Happy Thursday and stay cool if you’re in line for this heatwave. We’ve got temps in the 90’s this weekend with a real feel of well over 100°F. That sounds like a good time to get back to the sewing machine or grab a good book. 😎

By the way, the wild kingdom score is Animals 2: Judy 0. The deer polished off my entire stock tank of lettuce, and the groundhog is still prancing around and snacking like he owns the place, which I guess he does.

Linked to the Head Doorman, Norm Frampton – Thursday Doors, July 18, 2019

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Home on the range

All I did was glance out the bathroom window while brushing my teeth, and who did I see enjoying a snack in the back yard – a groundhog. Now I’ve got a groundhog? Is Mother Nature kidding me?

There isn’t a photo because I was so dumbfounded, I didn’t grab my phone. I would describe him as big, and it was obvious he hasn’t missed many meals. So, I guess after I write a little, I need to get over to the hardware store and buy myself a trap and some cantaloupe.

I’d better tell you about plants quickly before they’re gone. April and May were wet, now the heat and humidity have settled in, and the plants are responding differently.

The Daylilies and Phlox are doing pretty well, but I have quite a few Daylilies that just don’t have any flowers, just leaves. I’ve never seen clumps of Daylilies with no flowers. There are a couple of Mexican Sunflowers grown from seed that are gorgeous.

I have at least seven regular blue Hydrangeas, which as you know have certain pruning requirements and soil amendments necessary for them to bloom. But, I’m partial to the Annabelle. They are so easy to grow because in the fall you just cut them back to the ground, and in the spring they pop right back up like other perennials with their huge flower heads.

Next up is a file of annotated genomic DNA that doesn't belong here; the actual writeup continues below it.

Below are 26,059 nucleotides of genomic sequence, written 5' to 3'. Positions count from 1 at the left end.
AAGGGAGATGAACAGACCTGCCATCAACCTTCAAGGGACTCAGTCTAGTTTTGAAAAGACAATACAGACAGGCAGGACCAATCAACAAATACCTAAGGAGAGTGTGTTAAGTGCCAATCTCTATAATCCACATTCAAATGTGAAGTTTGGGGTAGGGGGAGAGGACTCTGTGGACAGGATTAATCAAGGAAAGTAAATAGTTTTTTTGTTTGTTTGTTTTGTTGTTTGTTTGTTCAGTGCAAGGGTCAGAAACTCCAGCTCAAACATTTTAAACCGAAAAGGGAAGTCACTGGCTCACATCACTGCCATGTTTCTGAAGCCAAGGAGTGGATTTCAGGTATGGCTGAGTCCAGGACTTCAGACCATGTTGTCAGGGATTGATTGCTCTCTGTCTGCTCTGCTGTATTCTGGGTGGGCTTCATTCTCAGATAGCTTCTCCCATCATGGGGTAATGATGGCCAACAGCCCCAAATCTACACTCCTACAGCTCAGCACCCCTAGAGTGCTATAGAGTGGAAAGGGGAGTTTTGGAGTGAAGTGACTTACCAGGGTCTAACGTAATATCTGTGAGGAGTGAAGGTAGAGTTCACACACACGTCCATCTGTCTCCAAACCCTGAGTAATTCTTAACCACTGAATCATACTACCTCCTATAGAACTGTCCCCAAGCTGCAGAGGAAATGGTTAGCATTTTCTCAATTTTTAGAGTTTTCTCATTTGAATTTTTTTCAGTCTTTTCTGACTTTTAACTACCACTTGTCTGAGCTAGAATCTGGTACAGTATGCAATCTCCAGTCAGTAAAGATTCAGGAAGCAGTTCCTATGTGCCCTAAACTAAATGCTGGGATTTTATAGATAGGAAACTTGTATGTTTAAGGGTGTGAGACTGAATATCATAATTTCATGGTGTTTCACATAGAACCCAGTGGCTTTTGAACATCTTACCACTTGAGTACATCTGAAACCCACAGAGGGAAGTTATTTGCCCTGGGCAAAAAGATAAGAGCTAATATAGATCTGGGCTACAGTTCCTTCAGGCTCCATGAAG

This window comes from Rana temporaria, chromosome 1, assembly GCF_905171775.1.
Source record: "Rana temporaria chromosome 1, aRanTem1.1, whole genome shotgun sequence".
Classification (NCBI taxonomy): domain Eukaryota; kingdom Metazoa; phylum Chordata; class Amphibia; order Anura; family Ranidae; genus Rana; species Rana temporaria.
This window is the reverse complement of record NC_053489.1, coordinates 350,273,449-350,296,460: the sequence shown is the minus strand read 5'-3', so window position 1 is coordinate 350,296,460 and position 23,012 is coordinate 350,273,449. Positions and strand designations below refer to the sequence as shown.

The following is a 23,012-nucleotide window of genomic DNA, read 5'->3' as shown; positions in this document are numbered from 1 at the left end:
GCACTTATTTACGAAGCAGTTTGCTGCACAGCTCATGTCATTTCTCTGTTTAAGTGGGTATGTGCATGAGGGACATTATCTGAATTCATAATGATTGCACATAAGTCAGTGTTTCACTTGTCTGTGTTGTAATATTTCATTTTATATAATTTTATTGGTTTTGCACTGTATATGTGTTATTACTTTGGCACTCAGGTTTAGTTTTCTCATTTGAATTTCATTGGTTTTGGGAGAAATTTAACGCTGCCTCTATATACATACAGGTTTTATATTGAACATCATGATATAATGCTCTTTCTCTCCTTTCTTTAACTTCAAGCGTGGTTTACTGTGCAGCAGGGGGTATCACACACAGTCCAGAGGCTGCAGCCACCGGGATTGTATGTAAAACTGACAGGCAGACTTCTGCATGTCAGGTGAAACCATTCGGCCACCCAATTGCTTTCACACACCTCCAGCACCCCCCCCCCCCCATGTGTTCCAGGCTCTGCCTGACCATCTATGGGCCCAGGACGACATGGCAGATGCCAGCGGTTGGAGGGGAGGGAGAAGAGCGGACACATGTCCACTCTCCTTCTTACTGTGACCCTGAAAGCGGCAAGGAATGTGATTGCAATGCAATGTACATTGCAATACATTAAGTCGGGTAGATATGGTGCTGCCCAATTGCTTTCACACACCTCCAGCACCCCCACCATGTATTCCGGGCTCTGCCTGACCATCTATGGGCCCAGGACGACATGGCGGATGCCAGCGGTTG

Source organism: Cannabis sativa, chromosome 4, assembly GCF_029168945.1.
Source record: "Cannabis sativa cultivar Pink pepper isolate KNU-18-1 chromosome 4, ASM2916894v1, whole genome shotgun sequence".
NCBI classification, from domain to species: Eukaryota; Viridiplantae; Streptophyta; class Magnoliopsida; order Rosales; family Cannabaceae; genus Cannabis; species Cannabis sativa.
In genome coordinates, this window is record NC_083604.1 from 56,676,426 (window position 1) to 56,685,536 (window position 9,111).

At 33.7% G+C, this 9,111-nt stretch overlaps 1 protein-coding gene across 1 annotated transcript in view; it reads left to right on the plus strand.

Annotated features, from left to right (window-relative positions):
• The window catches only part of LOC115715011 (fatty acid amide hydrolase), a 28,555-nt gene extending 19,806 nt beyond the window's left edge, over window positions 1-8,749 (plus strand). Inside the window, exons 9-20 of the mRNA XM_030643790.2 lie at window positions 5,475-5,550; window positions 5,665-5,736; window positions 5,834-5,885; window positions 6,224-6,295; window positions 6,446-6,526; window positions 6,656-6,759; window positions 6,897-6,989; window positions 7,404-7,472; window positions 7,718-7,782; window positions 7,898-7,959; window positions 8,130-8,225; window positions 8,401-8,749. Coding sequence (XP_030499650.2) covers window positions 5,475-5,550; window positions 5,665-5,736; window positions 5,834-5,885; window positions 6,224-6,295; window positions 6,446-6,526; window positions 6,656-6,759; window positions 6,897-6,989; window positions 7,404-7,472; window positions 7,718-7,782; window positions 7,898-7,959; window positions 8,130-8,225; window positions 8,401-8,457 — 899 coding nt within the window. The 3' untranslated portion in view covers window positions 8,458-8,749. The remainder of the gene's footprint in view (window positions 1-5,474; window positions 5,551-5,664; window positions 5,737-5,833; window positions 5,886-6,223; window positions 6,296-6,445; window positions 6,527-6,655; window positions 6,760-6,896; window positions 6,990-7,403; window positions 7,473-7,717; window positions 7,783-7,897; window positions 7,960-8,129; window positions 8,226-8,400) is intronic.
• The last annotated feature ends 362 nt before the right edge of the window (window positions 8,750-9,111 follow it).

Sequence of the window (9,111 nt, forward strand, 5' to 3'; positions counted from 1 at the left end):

The tomatoes have not been happy. I have four plants, three in a tank and one in the ground. The one in the ground is just all leaves. Two in the tank have a few flowers, and there is one cherry tomato that finally has a few green tomatoes.  I bought four Strawberry Berried Treasure™ Red plants. They all arrived alive and well, but only one has made it. There were six Knockout Roses. One died, one is stunted, three are fine, and the one above looks like it’s on stilts. It’s at least four feet tall and all the blossoms are on the top. It is truly weird how this weather is affecting the plants..

But, I saw two Monarchs yesterday and caught a couple of shots with my phone. It was so happy with the milkweed that I grabbed my garden tractor seat and watched for a while and found there were actually two visiting.

Now, if the groundhog doesn’t eat all my plants, maybe they’ll be back, and I’ll have a better camera with me.

I want to end with a chuckle. A fellow blogger mentioned on Facebook that July was ‘The Duke Days of Summer,’ and she was having a drawing for $100 of John Wayne merchandise for anyone who would mention their favorite John Wayne movie. I commented that Hondo is my favorite movie, and I won because I was the only person who entered. Too funny. Now, I keep wondering what I will possibly find for $100. Thoughts?

Happy Monday, and I hope you don’t have any uninvited visitors in your garden. 🙂